- How to master the art of listening: Research has shown that there’s a direct correlation between strong leadership and strong listening skills – and it really comes as no surprise. As Richard Branson, CEO of Virgin Group writes, the most effective leaders and entrepreneurs listen more than they speak: “To be a good leader you have to be a great listener. Brilliant ideas can spring from the most unlikely places, so you should always keep your ears open for some shrewd advice. This can mean following online comments as closely as board meeting notes, or asking the frontline staff for their opinions as often as the CEOs. Get out there, listen to people, draw people out and learn from them.”
5. They take action
“Action is the foundational key to all success,” said Pablo Picasso and just imagine who he would have been (or rather wouldn’t have been) had the artistic genius not put paint to canvas. Like Picasso, high achievers are the ultimate go-getters who know that every action taken is a step closer to their goals. They are able to spot opportunity quickly, make decisions swiftly and move into action immediately. They also know that even if the action doesn’t seemingly move them towards their goal, it teaches them something to help them move towards it.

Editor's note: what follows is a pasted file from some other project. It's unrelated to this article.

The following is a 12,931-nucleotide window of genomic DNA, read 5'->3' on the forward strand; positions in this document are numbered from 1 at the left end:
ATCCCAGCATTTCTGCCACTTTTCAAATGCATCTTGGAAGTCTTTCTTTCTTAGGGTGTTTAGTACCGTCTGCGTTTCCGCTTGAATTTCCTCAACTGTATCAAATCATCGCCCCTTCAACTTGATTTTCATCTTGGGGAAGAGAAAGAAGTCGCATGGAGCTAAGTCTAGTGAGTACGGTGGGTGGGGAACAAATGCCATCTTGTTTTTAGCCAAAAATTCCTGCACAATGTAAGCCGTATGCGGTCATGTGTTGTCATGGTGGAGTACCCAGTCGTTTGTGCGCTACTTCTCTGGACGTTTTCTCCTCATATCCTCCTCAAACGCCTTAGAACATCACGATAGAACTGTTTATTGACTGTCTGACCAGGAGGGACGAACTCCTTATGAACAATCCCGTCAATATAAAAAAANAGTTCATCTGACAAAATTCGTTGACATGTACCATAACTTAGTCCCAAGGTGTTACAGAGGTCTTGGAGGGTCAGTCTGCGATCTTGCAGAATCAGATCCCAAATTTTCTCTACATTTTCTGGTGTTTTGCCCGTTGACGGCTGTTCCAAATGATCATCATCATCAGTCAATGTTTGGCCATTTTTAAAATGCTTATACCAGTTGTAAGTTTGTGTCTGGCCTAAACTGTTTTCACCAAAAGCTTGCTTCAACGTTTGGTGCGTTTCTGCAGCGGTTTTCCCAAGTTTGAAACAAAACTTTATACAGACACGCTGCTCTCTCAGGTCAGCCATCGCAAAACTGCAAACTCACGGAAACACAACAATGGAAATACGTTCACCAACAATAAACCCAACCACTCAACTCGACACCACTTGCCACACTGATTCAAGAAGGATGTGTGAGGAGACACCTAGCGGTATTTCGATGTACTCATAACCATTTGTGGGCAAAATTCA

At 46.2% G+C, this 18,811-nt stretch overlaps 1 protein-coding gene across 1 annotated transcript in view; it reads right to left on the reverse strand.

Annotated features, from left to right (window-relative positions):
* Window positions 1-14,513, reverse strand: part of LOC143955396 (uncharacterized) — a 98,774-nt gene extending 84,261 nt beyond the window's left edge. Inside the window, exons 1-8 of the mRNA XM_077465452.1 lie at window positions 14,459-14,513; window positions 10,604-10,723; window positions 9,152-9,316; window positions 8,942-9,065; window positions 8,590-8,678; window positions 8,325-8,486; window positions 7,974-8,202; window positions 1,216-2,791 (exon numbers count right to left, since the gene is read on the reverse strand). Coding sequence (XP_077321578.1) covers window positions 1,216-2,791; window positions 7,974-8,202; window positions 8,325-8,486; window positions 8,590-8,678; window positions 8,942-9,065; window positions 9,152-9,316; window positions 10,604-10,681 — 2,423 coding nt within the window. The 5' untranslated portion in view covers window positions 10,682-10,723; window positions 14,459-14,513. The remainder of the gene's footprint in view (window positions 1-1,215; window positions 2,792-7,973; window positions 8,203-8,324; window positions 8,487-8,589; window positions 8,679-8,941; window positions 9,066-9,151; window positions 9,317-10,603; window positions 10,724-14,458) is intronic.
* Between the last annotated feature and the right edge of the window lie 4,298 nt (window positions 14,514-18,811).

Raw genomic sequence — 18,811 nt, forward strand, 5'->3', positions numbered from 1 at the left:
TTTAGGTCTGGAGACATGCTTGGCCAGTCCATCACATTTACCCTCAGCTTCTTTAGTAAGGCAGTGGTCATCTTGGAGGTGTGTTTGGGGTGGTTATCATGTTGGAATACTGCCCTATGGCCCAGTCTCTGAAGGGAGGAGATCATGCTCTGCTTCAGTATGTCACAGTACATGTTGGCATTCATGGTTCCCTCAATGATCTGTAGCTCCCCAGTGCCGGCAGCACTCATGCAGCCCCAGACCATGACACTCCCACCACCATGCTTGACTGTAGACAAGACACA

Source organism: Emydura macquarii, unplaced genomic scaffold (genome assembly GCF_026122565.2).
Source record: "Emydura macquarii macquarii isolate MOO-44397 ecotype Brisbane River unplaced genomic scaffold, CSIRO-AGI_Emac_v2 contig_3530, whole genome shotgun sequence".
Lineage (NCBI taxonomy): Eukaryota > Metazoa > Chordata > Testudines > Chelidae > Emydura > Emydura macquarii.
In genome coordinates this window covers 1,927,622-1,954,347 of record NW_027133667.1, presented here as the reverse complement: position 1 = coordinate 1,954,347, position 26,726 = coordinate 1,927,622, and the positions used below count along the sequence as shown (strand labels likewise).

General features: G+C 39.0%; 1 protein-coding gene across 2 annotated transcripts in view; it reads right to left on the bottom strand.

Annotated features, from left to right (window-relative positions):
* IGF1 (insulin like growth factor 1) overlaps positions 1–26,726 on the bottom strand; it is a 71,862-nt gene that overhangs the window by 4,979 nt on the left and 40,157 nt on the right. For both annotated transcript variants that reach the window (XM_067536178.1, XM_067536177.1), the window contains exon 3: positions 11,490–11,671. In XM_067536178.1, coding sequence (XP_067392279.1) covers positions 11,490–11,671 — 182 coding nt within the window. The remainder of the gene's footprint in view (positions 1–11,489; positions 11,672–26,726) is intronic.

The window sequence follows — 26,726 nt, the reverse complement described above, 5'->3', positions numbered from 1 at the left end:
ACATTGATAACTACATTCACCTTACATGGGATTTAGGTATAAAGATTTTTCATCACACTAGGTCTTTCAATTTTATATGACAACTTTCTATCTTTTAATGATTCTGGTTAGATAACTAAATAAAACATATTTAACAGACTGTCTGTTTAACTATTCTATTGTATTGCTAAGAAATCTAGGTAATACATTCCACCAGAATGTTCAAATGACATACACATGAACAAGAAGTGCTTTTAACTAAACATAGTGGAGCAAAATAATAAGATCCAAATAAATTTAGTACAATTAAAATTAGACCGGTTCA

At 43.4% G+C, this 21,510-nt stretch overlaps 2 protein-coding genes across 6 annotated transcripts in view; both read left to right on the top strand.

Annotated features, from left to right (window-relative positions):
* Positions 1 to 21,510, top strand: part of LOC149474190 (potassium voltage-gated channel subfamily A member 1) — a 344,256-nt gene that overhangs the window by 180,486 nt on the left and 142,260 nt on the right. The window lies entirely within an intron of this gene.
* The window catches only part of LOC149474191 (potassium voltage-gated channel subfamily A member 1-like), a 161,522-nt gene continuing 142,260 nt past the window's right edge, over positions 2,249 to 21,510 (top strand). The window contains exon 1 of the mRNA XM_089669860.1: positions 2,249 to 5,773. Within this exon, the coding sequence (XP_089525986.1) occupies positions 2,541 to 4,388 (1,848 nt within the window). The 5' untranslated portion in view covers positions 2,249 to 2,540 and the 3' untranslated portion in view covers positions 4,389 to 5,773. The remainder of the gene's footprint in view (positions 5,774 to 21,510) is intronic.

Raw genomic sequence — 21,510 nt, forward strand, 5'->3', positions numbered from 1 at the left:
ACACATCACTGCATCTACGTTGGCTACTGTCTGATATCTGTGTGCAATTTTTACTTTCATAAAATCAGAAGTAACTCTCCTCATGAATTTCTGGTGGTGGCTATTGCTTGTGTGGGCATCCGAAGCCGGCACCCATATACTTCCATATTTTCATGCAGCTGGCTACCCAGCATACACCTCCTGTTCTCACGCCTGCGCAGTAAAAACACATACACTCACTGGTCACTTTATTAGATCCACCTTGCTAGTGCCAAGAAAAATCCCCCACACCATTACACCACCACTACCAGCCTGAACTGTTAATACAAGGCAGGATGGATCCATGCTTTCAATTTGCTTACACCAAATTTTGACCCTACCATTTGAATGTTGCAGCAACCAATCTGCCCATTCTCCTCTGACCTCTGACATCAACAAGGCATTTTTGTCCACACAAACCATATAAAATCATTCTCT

- How To stop procrastinating: High achievers see procrastination as a sign that something needs to change – and they take action accordingly. If you’re struggling to get going, ask yourself: Is my goal something I really want? Have I got too much going on at once? Is this task too big and causing too much stress? Is it time to create new tasks? You have to be focussed and take the right kinds of action necessary to move forward, even if you’re afraid to start something new because you’re not as good as the others already doing it. In the words of American motivational speaker Zig Ziglar, “You don’t have to be great to start, but you have to start to be great.”
Are you fascinated by understanding people and helping them move forward and achieve their potential in life? Or do you simply want to do something more fulfilling in your life? If so, why not consider studying coaching at SACAP? The South African College of Applied Psychology offers a number of specialised coaching programmes, which can be studied part-time or full-time (they also offer distance-learning options). For more information, enquire now.